Neuromuscular transmission failure due to common krait (Bungarus caeruleus) envenomation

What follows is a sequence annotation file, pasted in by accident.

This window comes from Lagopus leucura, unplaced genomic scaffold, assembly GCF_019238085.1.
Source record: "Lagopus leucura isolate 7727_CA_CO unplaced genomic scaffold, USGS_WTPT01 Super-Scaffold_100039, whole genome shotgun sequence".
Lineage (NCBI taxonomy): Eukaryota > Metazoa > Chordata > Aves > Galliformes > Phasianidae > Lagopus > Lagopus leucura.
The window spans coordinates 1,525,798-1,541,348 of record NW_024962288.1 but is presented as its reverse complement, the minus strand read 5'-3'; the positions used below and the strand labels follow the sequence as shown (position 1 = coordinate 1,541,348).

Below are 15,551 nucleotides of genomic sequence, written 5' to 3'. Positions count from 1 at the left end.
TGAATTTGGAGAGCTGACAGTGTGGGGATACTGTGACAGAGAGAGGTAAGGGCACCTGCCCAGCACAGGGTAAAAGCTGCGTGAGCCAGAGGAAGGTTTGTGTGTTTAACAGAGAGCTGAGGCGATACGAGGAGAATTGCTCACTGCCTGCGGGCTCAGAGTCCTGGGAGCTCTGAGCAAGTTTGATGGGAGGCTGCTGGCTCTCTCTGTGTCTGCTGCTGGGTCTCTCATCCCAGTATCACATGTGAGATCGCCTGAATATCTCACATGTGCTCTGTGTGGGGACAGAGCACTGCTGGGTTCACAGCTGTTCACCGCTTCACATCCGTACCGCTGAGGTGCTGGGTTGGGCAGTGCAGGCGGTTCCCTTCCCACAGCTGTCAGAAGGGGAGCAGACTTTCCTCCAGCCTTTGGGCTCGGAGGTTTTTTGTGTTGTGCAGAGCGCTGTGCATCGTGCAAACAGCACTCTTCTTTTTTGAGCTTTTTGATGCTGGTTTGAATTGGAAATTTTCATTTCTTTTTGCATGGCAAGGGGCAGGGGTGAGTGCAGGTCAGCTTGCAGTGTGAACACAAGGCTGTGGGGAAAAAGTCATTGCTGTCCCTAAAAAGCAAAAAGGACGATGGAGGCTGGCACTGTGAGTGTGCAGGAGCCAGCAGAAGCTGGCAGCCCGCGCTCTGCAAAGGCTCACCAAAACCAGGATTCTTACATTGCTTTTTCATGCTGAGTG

Neurophysiological studies were performed in 12 patients with neuromuscular paralysis due to envenomation by the common krait (Bungarus caeruleus). All patients presented with an acute, reversible, oculofaciobulbar paresis. In addition, 7 patients had weakness of the limb muscles and 4 required assisted mechanical ventilation. Neurophysiological abnormalities included: (1) a reduction in the amplitude of the median-elicited compound muscle action potential (CMAP) in 4 patients; and (2) a decremental response (>10%) to 3-Hz repetitive nerve stimulation (RNS) in 4 patients. With 1 exception, these abnormalities were noted only in clinically weak muscles. The administration of edrophonium to 6 patients produced an insignificant increase in CMAP amplitudes as well as partial (not significant) improvement in the decremental response to 3-Hz RNS. Neurophysiological studies were performed in 2 patients before and after the administration of 20 mL of polyvalent antivenom. A decrease in amplitude of the median-elicited CMAP amplitude occurred after the administration of antivenom. In 1 patient, administered 100 mL of antivenom, the median-elicited CMAP amplitude increased and the decrement to 3-Hz RNS decreased. Neurophysiological studies can provide useful information regarding the nature, severity, and therapy of the neuroparalytic syndrome of krait envenomation. © 1999 John Wiley & Sons, Inc. Muscle Nerve 22: 1637–1643, 1999